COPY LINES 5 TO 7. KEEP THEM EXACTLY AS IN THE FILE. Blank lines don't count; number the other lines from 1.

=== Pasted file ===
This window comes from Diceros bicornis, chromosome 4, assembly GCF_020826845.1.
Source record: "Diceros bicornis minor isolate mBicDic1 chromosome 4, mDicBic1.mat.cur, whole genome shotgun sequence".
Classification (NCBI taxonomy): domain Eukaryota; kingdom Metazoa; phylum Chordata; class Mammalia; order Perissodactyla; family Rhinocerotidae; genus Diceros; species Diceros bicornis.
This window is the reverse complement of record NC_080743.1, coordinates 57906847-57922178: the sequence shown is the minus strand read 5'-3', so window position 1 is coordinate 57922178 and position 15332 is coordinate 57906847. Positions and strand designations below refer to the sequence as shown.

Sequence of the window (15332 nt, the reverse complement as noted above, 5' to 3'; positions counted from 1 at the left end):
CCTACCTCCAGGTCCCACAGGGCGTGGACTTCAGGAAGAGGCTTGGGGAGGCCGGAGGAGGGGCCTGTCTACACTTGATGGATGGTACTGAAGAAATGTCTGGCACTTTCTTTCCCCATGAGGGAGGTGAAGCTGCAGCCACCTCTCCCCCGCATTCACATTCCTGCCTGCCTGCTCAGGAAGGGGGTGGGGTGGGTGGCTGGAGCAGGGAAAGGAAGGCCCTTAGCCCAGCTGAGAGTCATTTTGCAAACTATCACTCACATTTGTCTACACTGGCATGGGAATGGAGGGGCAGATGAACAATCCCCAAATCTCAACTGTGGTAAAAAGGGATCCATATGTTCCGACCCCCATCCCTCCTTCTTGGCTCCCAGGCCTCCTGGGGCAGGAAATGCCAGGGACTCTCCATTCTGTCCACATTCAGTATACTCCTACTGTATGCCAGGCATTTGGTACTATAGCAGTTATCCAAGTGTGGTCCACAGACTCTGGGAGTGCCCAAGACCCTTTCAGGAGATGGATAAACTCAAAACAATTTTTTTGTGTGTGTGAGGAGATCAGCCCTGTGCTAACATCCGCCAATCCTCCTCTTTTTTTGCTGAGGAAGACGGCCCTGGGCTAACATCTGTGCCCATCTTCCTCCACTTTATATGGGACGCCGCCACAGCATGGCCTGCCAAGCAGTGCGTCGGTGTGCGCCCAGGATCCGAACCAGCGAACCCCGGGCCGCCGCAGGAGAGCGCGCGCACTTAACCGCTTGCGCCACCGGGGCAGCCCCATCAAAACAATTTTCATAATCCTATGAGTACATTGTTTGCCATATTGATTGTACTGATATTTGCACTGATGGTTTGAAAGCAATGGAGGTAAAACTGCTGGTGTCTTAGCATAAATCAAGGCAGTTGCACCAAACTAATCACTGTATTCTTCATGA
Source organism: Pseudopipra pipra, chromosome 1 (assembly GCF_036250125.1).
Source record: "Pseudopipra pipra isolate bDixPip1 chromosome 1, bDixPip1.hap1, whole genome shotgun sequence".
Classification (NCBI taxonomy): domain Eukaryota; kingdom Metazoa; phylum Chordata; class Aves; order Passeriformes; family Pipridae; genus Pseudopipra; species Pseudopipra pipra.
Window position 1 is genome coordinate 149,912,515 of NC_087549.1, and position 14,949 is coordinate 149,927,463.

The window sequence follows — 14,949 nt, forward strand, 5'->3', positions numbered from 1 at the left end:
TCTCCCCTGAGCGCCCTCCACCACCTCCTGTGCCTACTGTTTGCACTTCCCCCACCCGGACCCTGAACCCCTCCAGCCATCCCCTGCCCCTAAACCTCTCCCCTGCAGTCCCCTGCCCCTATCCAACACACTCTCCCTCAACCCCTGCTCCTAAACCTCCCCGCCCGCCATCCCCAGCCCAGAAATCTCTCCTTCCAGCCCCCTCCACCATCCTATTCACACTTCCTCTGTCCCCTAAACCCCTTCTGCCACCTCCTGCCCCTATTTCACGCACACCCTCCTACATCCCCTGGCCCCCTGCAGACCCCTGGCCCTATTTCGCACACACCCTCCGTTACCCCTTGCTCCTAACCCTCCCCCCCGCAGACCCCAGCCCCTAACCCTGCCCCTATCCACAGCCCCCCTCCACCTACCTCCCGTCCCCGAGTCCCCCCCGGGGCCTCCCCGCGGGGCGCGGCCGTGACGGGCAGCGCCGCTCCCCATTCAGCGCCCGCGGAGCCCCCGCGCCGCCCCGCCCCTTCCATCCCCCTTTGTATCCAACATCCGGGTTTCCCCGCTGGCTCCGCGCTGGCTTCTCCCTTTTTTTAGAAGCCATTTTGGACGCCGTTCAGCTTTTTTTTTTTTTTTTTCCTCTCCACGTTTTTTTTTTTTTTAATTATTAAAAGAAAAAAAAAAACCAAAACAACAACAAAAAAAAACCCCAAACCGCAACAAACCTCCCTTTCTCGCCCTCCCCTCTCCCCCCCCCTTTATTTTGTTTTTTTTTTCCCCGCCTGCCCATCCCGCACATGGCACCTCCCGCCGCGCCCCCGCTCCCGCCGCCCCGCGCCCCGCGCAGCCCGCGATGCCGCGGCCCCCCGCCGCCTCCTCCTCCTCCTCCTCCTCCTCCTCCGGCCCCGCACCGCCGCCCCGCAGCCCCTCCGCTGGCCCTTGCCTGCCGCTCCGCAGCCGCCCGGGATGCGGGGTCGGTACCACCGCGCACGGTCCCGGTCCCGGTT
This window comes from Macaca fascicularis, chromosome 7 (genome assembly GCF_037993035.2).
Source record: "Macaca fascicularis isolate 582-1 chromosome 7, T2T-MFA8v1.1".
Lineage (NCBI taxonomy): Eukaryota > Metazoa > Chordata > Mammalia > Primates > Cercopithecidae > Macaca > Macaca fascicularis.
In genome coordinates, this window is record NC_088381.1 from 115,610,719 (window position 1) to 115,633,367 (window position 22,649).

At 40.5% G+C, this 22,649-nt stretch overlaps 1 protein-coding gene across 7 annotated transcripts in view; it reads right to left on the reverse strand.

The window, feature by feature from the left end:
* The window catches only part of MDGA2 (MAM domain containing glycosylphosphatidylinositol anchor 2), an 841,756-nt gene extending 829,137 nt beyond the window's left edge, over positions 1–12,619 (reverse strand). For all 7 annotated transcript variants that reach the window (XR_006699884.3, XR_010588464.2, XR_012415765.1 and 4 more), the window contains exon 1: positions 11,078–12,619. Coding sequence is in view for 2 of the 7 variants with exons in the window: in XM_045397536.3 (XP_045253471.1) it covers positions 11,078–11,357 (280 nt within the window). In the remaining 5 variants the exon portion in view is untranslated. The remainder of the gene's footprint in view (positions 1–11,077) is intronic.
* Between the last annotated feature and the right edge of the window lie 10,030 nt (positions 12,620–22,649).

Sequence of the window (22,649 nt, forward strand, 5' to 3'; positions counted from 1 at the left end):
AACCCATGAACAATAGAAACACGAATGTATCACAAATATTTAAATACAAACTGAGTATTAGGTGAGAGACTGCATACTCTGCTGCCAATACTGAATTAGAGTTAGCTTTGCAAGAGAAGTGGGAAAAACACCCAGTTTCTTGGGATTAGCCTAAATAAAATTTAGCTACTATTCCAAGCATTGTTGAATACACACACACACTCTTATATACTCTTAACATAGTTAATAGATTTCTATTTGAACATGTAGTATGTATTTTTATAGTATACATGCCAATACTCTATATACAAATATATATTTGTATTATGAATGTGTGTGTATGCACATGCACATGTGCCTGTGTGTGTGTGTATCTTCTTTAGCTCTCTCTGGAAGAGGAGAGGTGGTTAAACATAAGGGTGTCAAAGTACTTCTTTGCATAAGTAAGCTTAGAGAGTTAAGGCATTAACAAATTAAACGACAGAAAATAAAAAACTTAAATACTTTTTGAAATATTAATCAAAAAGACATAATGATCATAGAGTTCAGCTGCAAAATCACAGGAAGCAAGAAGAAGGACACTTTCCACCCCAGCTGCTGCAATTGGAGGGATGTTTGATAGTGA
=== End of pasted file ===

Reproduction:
Sequence of the window (15332 nt, the reverse complement as noted above, 5' to 3'; positions counted from 1 at the left end):
CCTACCTCCAGGTCCCACAGGGCGTGGACTTCAGGAAGAGGCTTGGGGAGGCCGGAGGAGGGGCCTGTCTACACTTGATGGATGGTACTGAAGAAATGTCTGGCACTTTCTTTCCCCATGAGGGAGGTGAAGCTGCAGCCACCTCTCCCCCGCATTCACATTCCTGCCTGCCTGCTCAGGAAGGGGGTGGGGTGGGTGGCTGGAGCAGGGAAAGGAAGGCCCTTAGCCCAGCTGAGAGTCATTTTGCAAACTATCACTCACATTTGTCTACACTGGCATGGGAATGGAGGGGCAGATGAACAATCCCCAAATCTCAACTGTGGTAAAAAGGGATCCATATGTTCCGACCCCCATCCCTCCTTCTTGGCTCCCAGGCCTCCTGGGGCAGGAAATGCCAGGGACTCTCCATTCTGTCCACATTCAGTATACTCCTACTGTATGCCAGGCATTTGGTACTATAGCAGTTATCCAAGTGTGGTCCACAGACTCTGGGAGTGCCCAAGACCCTTTCAGGAGATGGATAAACTCAAAACAATTTTTTTGTGTGTGTGAGGAGATCAGCCCTGTGCTAACATCCGCCAATCCTCCTCTTTTTTTGCTGAGGAAGACGGCCCTGGGCTAACATCTGTGCCCATCTTCCTCCACTTTATATGGGACGCCGCCACAGCATGGCCTGCCAAGCAGTGCGTCGGTGTGCGCCCAGGATCCGAACCAGCGAACCCCGGGCCGCCGCAGGAGAGCGCGCGCACTTAACCGCTTGCGCCACCGGGGCAGCCCCATCAAAACAATTTTCATAATCCTATGAGTACATTGTTTGCCATATTGATTGTACTGATATTTGCACTGATGGTTTGAAAGCAATGGAGGTAAAACTGCTGGTGTCTTAGCATAAATCAAGGCAGTTGCACCAAACTAATCACTGTATTCTTCATGA
Source organism: Pseudopipra pipra, chromosome 1 (assembly GCF_036250125.1).